Good question. Beyond a slew of tracts produced by Islamic studies societies, I don’t know of a book like the one you describe. I’d say that’s a real flaw in the publishing efforts of Muslim thinkers. But, then, one might ask, “What is the general stance toward publishing in the Muslim world?” Or, “Is Islam in the West at a significant enough stage of development that one might expect to find these kinds of works?”

      Just some quick reactions. If you find something like that, I’d like to hear about it.


  3. Don Gale says:

    I’m in the middle of the book now. It’s very helpful. Do you have any thoughts on the CAMEL method or other “bridge” methods?

    1. Thabiti says:

      Hi Don,
      I’m not a big fan of the CAMEL method. My general concern with some of these methods is that in order to establish common ground and contact, they sometimes concede too many things that are not true from a Christian perspective. So, for example, I think it’s a bad idea to treat the Qur’an as though it’s revelation from God. I know Muslims believe that and will defend that, so we should take their belief seriously. But in the process, we should not affirm the error. Much of the common ground and points of contact we seek is readily available without affirming things we’ll later have to reject. In that sense, our methods should always include “truth in advertising.”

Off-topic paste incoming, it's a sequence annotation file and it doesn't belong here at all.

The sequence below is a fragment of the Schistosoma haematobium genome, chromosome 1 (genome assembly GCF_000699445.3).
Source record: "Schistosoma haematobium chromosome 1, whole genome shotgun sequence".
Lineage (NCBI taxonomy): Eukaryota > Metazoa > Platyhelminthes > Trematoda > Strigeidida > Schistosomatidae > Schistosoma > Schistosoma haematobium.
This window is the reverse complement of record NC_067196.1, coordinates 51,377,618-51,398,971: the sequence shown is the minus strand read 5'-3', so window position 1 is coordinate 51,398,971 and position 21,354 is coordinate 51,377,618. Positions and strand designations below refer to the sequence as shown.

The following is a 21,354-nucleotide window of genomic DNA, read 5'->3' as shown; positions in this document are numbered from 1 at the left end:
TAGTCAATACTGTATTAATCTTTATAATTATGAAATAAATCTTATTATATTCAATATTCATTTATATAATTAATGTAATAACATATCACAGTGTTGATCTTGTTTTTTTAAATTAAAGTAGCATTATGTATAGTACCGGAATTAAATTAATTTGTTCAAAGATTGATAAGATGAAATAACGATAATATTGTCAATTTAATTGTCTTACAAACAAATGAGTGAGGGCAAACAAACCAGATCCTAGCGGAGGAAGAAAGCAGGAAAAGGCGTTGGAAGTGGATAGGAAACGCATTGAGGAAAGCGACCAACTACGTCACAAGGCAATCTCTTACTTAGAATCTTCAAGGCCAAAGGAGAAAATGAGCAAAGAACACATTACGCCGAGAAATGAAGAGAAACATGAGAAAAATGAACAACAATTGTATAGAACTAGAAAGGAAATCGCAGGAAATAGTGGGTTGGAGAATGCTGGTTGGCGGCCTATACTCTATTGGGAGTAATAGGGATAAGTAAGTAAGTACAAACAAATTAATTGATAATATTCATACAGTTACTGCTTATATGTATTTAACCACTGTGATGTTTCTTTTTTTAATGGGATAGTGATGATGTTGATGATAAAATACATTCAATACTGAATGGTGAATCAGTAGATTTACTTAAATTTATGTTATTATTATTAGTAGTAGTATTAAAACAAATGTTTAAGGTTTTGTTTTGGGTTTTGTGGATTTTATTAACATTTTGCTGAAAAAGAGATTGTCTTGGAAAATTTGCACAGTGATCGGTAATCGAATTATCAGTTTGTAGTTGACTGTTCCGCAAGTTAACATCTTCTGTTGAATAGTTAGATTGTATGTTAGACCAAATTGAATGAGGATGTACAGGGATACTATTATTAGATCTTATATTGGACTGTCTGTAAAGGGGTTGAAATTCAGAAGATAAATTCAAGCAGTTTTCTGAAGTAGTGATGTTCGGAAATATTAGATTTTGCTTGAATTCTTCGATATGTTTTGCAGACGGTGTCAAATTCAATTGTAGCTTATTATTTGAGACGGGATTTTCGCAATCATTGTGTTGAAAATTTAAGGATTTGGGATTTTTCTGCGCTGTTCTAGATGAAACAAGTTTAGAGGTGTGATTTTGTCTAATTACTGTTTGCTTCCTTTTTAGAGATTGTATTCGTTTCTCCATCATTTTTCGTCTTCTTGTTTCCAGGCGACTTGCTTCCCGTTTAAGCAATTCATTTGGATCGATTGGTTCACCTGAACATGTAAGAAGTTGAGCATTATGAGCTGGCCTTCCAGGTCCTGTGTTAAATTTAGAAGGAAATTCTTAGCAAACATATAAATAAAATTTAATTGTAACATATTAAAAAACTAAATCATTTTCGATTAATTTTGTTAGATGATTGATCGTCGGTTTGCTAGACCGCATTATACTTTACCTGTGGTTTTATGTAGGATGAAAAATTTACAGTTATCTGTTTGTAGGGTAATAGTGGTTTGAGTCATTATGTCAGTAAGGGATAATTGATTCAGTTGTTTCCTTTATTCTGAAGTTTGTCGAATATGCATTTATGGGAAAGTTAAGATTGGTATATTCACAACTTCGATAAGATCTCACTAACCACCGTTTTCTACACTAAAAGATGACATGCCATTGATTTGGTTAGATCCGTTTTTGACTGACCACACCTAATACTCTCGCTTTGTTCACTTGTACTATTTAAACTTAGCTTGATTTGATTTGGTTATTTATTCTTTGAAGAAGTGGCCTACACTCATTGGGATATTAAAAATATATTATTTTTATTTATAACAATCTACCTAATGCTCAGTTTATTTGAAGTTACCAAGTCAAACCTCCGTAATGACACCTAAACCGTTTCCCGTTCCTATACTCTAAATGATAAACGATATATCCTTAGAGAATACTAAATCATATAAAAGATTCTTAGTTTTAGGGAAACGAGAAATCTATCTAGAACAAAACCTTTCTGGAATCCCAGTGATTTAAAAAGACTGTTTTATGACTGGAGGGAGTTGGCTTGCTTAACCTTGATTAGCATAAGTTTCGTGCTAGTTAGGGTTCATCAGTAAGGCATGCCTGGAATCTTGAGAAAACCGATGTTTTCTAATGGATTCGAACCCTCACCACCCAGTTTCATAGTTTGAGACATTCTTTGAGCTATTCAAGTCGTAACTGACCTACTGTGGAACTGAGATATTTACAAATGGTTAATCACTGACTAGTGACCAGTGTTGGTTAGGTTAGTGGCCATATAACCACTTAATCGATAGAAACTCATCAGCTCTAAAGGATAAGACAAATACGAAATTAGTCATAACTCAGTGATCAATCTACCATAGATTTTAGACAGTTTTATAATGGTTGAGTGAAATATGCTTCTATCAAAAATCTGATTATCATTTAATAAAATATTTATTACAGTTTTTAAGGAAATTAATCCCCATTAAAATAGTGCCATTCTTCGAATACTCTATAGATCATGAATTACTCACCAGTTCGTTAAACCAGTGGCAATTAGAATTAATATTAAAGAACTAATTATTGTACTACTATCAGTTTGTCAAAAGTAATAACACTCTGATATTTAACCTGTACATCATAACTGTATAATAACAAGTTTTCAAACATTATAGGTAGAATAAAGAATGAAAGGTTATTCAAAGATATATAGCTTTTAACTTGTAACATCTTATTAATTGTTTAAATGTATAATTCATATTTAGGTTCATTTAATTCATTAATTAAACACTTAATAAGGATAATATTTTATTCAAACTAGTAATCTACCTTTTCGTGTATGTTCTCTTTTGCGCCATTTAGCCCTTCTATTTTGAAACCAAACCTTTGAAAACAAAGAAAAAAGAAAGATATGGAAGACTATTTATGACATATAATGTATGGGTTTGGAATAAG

1. Thank you Pastor for your valuable insights and your love for Muslims!!!

        I just want to offer some very brief comments on this. It is possible (desirable) to use the CAMEL method and not affirm the inspiration of the Qur’an. Jesus and the Apostles modeled for us to start sharing the gospel with people where they’re at. For Muslims, we simply enter into their story and lead them to the Biblical Jesus: his life, work on the cross, and establishment of the Kingdom. We begin affirming the truth Muslims already know, and then move on from there. You can do this without treating the Qur’an as revelation. Muslims already have preconceived ideas about Jesus. We want to move them to Biblical truth, and the CAMEL method can be one place to start.


  4. Susan says:

    You had me with this statement: “But only the gospel is the power of God for salvation for all who believe. When we open our mouths to share the message the power of God comes flowing out! We need confidence in the message.”

    Refreshingly put!

    If only this was realized at out church right now…which has become entirely emersed in a ‘redeaming culture’, bringing about ‘human flourishing’, good deed doing ….muck…which wouldn’t be so bad if we were also being instructed and encouraged to verbally proclaim the gospel!

    Does anyone truly flourish without the gospel? …….temporarily…maybe.

    Sounds like a great read!

  5. A Friend says:

    Hello Everyone,

    I would suggest visiting the website It provides good and accurate information about Islam, the fastest growing purest monotheistic religion.

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Thabiti Anyabwile

Thabiti Anyabwile is a pastor for Anacostia River Church in southeast Washington, DC and a council member of The Gospel Coalition.

Thabiti Anyabwile's Books